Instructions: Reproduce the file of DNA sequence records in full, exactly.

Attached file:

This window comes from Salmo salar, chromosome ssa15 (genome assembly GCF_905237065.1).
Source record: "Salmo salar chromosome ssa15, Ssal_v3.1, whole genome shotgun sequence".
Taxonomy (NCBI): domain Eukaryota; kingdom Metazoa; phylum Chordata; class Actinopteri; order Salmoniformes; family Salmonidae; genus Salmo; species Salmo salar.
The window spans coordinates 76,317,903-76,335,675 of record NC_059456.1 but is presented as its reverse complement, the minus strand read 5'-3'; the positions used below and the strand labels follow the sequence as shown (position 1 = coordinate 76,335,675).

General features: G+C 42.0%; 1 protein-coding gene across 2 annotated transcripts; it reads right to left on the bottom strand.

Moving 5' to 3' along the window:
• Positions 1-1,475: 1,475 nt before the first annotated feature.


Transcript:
This window comes from Salmo salar, chromosome ssa15 (genome assembly GCF_905237065.1).
Source record: "Salmo salar chromosome ssa15, Ssal_v3.1, whole genome shotgun sequence".
Taxonomy (NCBI): domain Eukaryota; kingdom Metazoa; phylum Chordata; class Actinopteri; order Salmoniformes; family Salmonidae; genus Salmo; species Salmo salar.
The window spans coordinates 76,317,903-76,335,675 of record NC_059456.1 but is presented as its reverse complement, the minus strand read 5'-3'; the positions used below and the strand labels follow the sequence as shown (position 1 = coordinate 76,335,675).

General features: G+C 42.0%; 1 protein-coding gene across 2 annotated transcripts; it reads right to left on the bottom strand.

Moving 5' to 3' along the window:
• Positions 1-1,475: 1,475 nt before the first annotated feature.